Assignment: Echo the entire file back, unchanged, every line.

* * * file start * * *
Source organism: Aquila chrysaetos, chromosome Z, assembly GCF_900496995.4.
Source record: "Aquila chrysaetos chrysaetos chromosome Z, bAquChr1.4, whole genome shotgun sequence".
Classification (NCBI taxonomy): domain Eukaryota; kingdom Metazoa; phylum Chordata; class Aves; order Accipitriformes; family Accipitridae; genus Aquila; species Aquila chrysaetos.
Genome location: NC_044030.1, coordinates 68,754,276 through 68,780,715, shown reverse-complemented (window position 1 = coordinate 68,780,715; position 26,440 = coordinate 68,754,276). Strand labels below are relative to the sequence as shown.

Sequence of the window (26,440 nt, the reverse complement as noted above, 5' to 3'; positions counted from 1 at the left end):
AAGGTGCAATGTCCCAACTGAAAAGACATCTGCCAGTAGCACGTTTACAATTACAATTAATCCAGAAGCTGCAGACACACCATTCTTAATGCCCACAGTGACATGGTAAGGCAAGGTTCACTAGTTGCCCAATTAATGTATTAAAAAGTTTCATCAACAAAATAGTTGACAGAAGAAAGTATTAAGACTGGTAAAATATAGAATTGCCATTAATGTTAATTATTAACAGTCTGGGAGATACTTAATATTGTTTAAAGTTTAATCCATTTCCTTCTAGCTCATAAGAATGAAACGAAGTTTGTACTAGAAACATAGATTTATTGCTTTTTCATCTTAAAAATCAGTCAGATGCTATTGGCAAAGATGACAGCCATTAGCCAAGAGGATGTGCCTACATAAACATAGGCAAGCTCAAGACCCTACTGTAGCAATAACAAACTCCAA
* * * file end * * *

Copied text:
Source organism: Aquila chrysaetos, chromosome Z, assembly GCF_900496995.4.
Source record: "Aquila chrysaetos chrysaetos chromosome Z, bAquChr1.4, whole genome shotgun sequence".
Classification (NCBI taxonomy): domain Eukaryota; kingdom Metazoa; phylum Chordata; class Aves; order Accipitriformes; family Accipitridae; genus Aquila; species Aquila chrysaetos.
Genome location: NC_044030.1, coordinates 68,754,276 through 68,780,715, shown reverse-complemented (window position 1 = coordinate 68,780,715; position 26,440 = coordinate 68,754,276). Strand labels below are relative to the sequence as shown.

Sequence of the window (26,440 nt, the reverse complement as noted above, 5' to 3'; positions counted from 1 at the left end):
AAGGTGCAATGTCCCAACTGAAAAGACATCTGCCAGTAGCACGTTTACAATTACAATTAATCCAGAAGCTGCAGACACACCATTCTTAATGCCCACAGTGACATGGTAAGGCAAGGTTCACTAGTTGCCCAATTAATGTATTAAAAAGTTTCATCAACAAAATAGTTGACAGAAGAAAGTATTAAGACTGGTAAAATATAGAATTGCCATTAATGTTAATTATTAACAGTCTGGGAGATACTTAATATTGTTTAAAGTTTAATCCATTTCCTTCTAGCTCATAAGAATGAAACGAAGTTTGTACTAGAAACATAGATTTATTGCTTTTTCATCTTAAAAATCAGTCAGATGCTATTGGCAAAGATGACAGCCATTAGCCAAGAGGATGTGCCTACATAAACATAGGCAAGCTCAAGACCCTACTGTAGCAATAACAAACTCCAA